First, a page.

Age of Luxury: the Assyrians to Alexander
9 MAY - 3 SEP
Hong Kong Museum of History
100 Chatham Road South, Tsim Sha Tsui, Kowloon
When one thinks about the ancient Mediterranean and Middle East, one tends to visualise the monumental architectural remains of palaces, gardens and city walls. These places were once alive with the wealthy ruling classes and filled with precious and luxurious objects, such as metalwork, stone wall-reliefs, ivories, gems and jewellery. The period from 900 to 300 BC was an age when such luxurious goods were made and traded from India to the Mediterranean. Mighty empires, the Assyrians, Babylonians and Achaemenids, created elites that demanded exotic, luxurious and opulent objects to display their social status. As a result, cheaper imitations of luxury goods were also created. Ultimately the wealth of the Achaemenid empire proved to be an irresistible prize for Alexander the Great. His spectacular military success meant he eventually ruled territories from Greece to India and as a result Greek art and culture spread throughout the Middle East.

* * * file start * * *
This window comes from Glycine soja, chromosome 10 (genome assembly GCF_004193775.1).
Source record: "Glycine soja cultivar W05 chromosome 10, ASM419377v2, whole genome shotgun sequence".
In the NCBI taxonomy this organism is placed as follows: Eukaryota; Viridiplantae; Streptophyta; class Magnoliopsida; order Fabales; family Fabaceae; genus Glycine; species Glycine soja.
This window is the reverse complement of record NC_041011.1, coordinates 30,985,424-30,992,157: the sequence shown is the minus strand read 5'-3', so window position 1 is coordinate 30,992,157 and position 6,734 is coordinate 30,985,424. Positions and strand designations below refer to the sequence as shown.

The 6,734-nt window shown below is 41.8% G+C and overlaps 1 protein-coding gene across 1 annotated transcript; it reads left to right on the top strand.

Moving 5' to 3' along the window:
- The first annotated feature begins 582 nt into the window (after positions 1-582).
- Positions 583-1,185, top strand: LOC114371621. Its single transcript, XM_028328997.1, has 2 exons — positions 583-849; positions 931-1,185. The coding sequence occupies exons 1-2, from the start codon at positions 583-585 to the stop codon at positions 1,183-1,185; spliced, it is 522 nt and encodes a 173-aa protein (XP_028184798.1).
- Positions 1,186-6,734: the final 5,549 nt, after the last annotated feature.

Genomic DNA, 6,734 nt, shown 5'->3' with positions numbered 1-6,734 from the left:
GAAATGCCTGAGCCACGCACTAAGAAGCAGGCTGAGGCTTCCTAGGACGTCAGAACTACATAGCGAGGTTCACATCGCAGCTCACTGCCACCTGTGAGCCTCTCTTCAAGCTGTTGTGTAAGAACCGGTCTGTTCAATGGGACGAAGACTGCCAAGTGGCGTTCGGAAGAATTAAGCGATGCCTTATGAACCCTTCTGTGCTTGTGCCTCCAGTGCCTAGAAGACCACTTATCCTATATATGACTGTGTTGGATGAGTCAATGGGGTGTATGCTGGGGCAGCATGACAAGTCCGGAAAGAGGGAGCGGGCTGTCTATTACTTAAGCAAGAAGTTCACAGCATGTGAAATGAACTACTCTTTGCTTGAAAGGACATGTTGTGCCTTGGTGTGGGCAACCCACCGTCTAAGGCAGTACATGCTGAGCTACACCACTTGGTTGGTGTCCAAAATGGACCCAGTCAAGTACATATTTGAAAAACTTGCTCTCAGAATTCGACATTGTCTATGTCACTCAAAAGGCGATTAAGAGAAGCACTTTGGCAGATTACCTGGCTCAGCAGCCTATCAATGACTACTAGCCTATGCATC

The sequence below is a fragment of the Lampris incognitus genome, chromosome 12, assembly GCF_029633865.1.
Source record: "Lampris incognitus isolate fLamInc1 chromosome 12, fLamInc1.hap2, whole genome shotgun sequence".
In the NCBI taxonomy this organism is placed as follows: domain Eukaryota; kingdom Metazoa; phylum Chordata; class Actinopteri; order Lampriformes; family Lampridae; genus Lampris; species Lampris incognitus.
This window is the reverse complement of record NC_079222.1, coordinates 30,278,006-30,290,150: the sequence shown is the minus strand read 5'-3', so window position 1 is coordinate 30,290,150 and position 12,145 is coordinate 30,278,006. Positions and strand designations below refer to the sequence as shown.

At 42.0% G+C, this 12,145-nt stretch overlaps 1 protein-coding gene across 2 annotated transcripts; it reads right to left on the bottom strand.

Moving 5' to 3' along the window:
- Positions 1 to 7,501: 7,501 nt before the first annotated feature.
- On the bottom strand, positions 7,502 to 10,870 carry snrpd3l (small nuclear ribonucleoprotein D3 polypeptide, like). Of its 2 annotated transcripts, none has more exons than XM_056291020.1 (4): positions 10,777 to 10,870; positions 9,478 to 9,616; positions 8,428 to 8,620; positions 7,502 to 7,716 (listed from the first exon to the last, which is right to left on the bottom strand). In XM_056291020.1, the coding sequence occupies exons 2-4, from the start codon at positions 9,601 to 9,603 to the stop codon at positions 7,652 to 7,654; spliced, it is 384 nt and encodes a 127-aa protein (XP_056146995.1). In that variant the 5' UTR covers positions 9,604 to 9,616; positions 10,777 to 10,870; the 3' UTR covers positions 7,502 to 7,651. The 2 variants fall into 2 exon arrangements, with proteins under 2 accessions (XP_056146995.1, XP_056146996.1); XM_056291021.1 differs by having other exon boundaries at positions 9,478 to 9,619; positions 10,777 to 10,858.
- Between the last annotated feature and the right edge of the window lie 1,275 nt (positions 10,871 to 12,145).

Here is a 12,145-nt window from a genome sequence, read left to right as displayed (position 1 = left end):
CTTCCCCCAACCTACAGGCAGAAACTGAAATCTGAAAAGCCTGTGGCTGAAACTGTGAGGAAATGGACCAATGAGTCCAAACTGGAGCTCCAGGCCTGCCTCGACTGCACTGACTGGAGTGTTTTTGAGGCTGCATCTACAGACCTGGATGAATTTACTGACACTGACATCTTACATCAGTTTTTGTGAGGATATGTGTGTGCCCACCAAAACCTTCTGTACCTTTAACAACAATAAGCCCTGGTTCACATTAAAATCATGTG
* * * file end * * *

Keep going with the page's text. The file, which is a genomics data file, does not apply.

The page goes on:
This newly developed exhibition contains objects from the British Museum, and Hong Kong is the first stop where all 210 exhibits will be displayed together. They will allow visitors to learn more about the "Age of Luxury" from 900-300 BC.